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Robust Stability of Monetary Policy Rules under Adaptive Learning

Recent research has explored how minor changes in expectation formation can change the stability properties of a model (Duffy and Xiao 2007, Evans and Honkapoja 2009). This paper builds on this research by examining an economy subject to a variety of monetary policy rules under an endogenous learning algorithm proposed by Marcet and Nicolini (2003). The results indicate that operational versions of optimal discretionary rules are not "robustly stable" as in Evans and Honkapoja (2009). In addition commitment rules are not robust to minor changes in expectational structure and parameter values.

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Paper provided by Ursinus College, Department of Economics in its series Working Papers with number 13-01.

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Length: pages
Date of creation: 12 Jul 2012
Date of revision: 14 Dec 2012
Publication status: Published
Handle: RePEc:urs:urswps:13-01
Contact details of provider: Postal: Ursinus College 601 East Main St. Collegeville, PA 19426
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  1. Guido Ascari & Tiziano Ropele, 2009. "Trend inflation, Taylor principle and indeterminacy," Temi di discussione (Economic working papers) 708, Bank of Italy, Economic Research and International Relations Area.
  2. George W. Evans & Seppo Honkapohja, 2004. "Adaptive learning and monetary policy design," Macroeconomics 0405008, EconWPA.
  3. Clarida, R. & Gali, J. & Gertler, M., 1998. "Monetary Policy Rules and Macroeconomic Stability: Evidence and some Theory," Working Papers 98-01, C.V. Starr Center for Applied Economics, New York University.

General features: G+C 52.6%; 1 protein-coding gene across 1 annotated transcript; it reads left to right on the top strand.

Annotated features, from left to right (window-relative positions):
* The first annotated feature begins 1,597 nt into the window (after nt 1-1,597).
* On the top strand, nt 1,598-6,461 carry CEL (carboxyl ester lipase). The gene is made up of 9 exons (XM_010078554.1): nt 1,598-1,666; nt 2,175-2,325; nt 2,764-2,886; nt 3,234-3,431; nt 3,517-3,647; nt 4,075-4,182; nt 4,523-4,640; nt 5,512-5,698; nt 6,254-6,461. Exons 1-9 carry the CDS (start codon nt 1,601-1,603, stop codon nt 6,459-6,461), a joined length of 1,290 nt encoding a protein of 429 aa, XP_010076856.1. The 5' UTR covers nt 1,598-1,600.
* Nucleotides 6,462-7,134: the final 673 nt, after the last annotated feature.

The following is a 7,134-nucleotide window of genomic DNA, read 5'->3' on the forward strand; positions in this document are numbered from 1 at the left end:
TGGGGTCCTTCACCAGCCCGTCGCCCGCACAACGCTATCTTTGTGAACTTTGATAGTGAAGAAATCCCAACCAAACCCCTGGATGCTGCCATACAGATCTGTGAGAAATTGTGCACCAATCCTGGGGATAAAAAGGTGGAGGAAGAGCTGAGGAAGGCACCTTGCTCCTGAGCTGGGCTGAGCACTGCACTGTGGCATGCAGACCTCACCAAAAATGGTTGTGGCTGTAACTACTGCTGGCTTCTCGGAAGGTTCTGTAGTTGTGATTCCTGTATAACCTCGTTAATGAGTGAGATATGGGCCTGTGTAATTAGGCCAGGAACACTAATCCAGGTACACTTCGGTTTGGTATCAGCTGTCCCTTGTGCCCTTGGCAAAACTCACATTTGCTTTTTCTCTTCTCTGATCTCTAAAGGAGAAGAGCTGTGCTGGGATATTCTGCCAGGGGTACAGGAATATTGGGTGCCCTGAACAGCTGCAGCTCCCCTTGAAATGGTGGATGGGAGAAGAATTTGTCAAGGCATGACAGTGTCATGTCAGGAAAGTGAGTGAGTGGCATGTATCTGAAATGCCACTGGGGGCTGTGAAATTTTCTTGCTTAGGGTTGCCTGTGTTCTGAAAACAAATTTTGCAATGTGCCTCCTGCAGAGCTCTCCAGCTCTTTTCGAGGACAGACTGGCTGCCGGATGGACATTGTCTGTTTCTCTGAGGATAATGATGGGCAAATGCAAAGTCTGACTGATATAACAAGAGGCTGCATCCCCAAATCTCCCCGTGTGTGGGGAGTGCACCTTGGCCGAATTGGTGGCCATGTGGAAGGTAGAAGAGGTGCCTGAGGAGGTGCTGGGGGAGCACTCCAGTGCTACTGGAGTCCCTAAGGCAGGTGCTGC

4. George W. Evans & Seppo Honkapohja, 2002. "Monetary Policy, Expectations and Commitment," University of Oregon Economics Department Working Papers 2005-11, University of Oregon Economics Department, revised 06 Apr 2005.
  5. Howitt, Peter, 1992. "Interest Rate Control and Nonconvergence to Rational Expectations," Journal of Political Economy, University of Chicago Press, vol. 100(4), pages 776-800, August.
  6. Kaushik Mitra & James Bullard, . "Learning About Monetary Policy Rules," Discussion Papers 00/41, Department of Economics, University of York.
  7. Milani, Fabio, 2007. "Expectations, learning and macroeconomic persistence," Journal of Monetary Economics, Elsevier, vol. 54(7), pages 2065-2082, October.
  8. Adam, Klaus & Billi, Roberto M., 2004. "Optimal monetary policy under commitment with a zero bound on nominal interest rates," Working Paper Series 0377, European Central Bank.
  9. John Duffy & Wei Xiao, 2007. "The Value of Interest Rate Stabilization Policies When Agents Are Learning," Journal of Money, Credit and Banking, Blackwell Publishing, vol. 39(8), pages 2041-2056, December.
  10. Klein, Paul, 2000. "Using the generalized Schur form to solve a multivariate linear rational expectations model," Journal of Economic Dynamics and Control, Elsevier, vol. 24(10), pages 1405-1423, September.
  11. Wiliam Branch & George W. Evans, 2005. "A Simple Recursive Forecasting Model," University of Oregon Economics Department Working Papers 2005-3, University of Oregon Economics Department, revised 01 Feb 2005.
  12. Jensen, Christian & McCallum, Bennett T., 2002. "The non-optimality of proposed monetary policy rules under timeless perspective commitment," Economics Letters, Elsevier, vol. 77(2), pages 163-168, October.
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